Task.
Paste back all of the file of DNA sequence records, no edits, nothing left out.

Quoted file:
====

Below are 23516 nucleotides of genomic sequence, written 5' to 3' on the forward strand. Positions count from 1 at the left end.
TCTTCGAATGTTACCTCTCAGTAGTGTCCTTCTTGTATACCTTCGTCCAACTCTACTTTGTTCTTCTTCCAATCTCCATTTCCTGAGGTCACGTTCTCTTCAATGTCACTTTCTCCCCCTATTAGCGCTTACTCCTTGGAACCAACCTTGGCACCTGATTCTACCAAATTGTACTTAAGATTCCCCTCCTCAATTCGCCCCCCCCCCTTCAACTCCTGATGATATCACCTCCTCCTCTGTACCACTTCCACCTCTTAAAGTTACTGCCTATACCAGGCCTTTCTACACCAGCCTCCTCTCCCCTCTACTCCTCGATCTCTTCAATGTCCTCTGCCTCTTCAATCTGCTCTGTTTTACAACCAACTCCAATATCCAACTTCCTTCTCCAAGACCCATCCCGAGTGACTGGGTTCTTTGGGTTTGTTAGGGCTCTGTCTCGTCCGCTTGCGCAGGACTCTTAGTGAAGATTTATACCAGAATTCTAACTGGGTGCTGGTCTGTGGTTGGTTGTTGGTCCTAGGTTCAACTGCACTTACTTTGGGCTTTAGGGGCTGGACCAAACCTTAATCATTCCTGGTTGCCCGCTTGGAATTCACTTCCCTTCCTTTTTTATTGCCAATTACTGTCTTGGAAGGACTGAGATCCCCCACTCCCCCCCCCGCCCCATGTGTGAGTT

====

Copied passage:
Below are 23516 nucleotides of genomic sequence, written 5' to 3' on the forward strand. Positions count from 1 at the left end.
TCTTCGAATGTTACCTCTCAGTAGTGTCCTTCTTGTATACCTTCGTCCAACTCTACTTTGTTCTTCTTCCAATCTCCATTTCCTGAGGTCACGTTCTCTTCAATGTCACTTTCTCCCCCTATTAGCGCTTACTCCTTGGAACCAACCTTGGCACCTGATTCTACCAAATTGTACTTAAGATTCCCCTCCTCAATTCGCCCCCCCCCCTTCAACTCCTGATGATATCACCTCCTCCTCTGTACCACTTCCACCTCTTAAAGTTACTGCCTATACCAGGCCTTTCTACACCAGCCTCCTCTCCCCTCTACTCCTCGATCTCTTCAATGTCCTCTGCCTCTTCAATCTGCTCTGTTTTACAACCAACTCCAATATCCAACTTCCTTCTCCAAGACCCATCCCGAGTGACTGGGTTCTTTGGGTTTGTTAGGGCTCTGTCTCGTCCGCTTGCGCAGGACTCTTAGTGAAGATTTATACCAGAATTCTAACTGGGTGCTGGTCTGTGGTTGGTTGTTGGTCCTAGGTTCAACTGCACTTACTTTGGGCTTTAGGGGCTGGACCAAACCTTAATCATTCCTGGTTGCCCGCTTGGAATTCACTTCCCTTCCTTTTTTATTGCCAATTACTGTCTTGGAAGGACTGAGATCCCCCACTCCCCCCCCCGCCCCATGTGTGAGTT